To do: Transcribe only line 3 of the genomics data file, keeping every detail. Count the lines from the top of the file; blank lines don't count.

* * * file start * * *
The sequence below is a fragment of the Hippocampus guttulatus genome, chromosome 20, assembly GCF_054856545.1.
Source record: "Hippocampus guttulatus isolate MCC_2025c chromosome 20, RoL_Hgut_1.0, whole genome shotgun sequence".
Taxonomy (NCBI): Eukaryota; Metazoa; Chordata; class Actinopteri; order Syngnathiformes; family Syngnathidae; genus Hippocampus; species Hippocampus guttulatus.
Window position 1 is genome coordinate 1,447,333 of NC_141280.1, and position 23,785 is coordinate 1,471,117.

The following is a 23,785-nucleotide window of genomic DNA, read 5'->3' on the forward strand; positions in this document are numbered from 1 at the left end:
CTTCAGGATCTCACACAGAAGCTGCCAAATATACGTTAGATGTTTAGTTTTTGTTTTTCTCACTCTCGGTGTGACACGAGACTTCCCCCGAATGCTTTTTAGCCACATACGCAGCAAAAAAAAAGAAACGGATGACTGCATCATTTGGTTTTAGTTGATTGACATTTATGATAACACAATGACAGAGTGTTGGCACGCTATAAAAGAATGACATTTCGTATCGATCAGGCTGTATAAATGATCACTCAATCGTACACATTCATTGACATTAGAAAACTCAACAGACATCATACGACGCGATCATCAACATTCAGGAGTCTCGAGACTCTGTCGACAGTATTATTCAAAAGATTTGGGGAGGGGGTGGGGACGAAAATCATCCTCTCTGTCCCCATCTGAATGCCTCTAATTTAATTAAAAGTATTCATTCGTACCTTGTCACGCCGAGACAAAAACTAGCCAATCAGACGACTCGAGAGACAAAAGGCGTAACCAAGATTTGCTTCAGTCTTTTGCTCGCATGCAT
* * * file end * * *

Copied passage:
Taxonomy (NCBI): Eukaryota; Metazoa; Chordata; class Actinopteri; order Syngnathiformes; family Syngnathidae; genus Hippocampus; species Hippocampus guttulatus.